There are aspects of this bill that we heard people in the public speak in favour of, particularly those portions that deal with aggregate and quarries around town. We heard from the, you know, heavy construction industry, that they're in favour of those changes. And, you know, as a result, you know, took some meetings and had some good conversations with folks and they made some good arguments as to why these provisions of the bill made some sense.

      I hope I'm not, you know, stealing too much of  my colleague from River Heights' style, though, when I say: on the other hand. On the other hand–but there are many things in this bill that we can't get behind. In particular, and I think all of my colleagues can probably back me up on this, there's been a torrent, an avalanche, a deluge of emails about concerns on the hog industry and about environmental concerns being brought forward with this bill.

      And I hear my colleague from Radisson chiming in and saying, I've been getting the emails, too. I can't speak up in caucus. I can't speak up against the Premier (Mr. Pallister) on these changes, but I'm glad that you're standing up for our concerns. And I would say to the member for–from Radisson–to the member from Radisson, you're welcome, I'm happy to give voice to the voiceless. I'm happy to bring forward the concerns of the people of Manitoba here in the Chamber.

      But, again, we know that there's many changes to the way livestock operations–the designations of conditional use would be changed. You know, those operations would be able to make significant changes to their operations without having to get approval. We also know that other parts of this bill would make it harder for people to object to zoning changes, would create a higher, perhaps more-difficult-to-reach standard for people who are simply trying to speak out about what they want for the future of their, you know, municipality.

      You know, these sorts of concerns were brought forward by an NDP member from–who lives in a–not too far from Stonewall, actually. And I know the member for Lakeside (Mr. Eichler) just perked up and said an NDP member near Stonewall? Wow, that's news to me. And I'd have him know, I actually went to Stonewall last summer and I sold a membership to a young man in Stonewall, and I increased our party membership by 10 per cent in the process.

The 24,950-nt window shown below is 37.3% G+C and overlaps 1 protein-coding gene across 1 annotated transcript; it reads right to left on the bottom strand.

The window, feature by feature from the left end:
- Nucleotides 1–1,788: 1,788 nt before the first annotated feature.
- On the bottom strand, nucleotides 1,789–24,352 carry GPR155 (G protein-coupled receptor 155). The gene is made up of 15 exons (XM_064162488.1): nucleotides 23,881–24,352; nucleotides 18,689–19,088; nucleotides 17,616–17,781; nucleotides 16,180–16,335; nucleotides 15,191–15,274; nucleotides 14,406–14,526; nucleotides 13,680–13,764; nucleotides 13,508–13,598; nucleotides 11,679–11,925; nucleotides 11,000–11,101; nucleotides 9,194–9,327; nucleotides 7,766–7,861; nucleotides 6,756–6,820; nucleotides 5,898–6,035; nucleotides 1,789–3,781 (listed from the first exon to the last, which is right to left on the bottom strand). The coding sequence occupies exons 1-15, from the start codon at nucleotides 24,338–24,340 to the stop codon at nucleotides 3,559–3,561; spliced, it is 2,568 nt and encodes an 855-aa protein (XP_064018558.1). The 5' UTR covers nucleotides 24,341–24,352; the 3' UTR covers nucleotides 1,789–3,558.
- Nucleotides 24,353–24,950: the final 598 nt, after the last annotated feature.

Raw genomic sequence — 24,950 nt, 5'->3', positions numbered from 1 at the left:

But, on a more serious level, this–you know, this acquaintance, he does have real concerns about the expansion of the hog industry and also about the monitoring and the enforcement of the existing provisions. And the point that he makes is that, you know, the enforcement is not there today. So what is going to happen if the existing protections, the existing rules are watered down?

      And so it's those concerns about the environment, it's those concerns about our democracy, about the voiceless having an opportunity to actually exercise their democratic right to be able to use their voice, to be able to speak out. Those are the reasons that we will, in fact, be voting against Bill 19.

* (21:30)

Ms. Cindy Lamoureux (Burrows): Madam Speaker, we find the 30‑day time limit for the Municipal Board to be unrealistic with the recent $80,000 cut. It's hard to believe that a board that already has issues hearing appeals in a timely manner and having their funding cut so drastically would be expected to do more with less.

      With this bill, 25 people are required to appeal a decision rather than one, and this makes an appeal very difficult for a community without the population density. What has also piqued our interest is the removal of a municipality to consult with school divisions, but this has become a common theme hidden in this government's agenda and appears to be a move towards removing school boards altogether.

      Another part of this bill that appears short‑sighted is the dissolving of the Interdepartmental Planning Board. This government may not be aware that many of the issues facing our province are extraordinarily complex and that changes in one department will affect another. For   example, it's very well known that social determinants have a lot of effect on our justice and health system. Madam Speaker, this board could come together to look at these issues through education, CFS and housing, and this could co‑ordinate best practices.

      Our caucus also believes that moving towards this livestock operations is regressive and will ultimately be harmful for our environment. While we understand that the pork industry would very much like to see and have the ability to grow, giving any industry a free pass to expand operations and removing environmental protections is going to be harmful to our communities and our environment. Look–take, for example, Neepawa, Madam Speaker. The population continues to grow, and we know this is because of HyLife.

      People all over Manitoba are engaged in what's happening. They want to know what's going on in their communities, and they want to be sure that they are informed and that the information comes to them in a way that is accessible.

      Madam Speaker, we will not be supporting this bill.

Madam Speaker: The question before the House is concurrence and third reading of Bill 19, The Planning Amendment Act (Improving Efficiency in Planning).

      Is it the pleasure of the House to adopt the motion?

Some Honourable Members: Agreed.

Some Honourable Members: No.

Voice Vote

Madam Speaker: All those in favour of the motion, please say yea.

Some Honourable Members: Yea.

Madam Speaker: All those opposed, please say nay.

Some Honourable Members: Nay.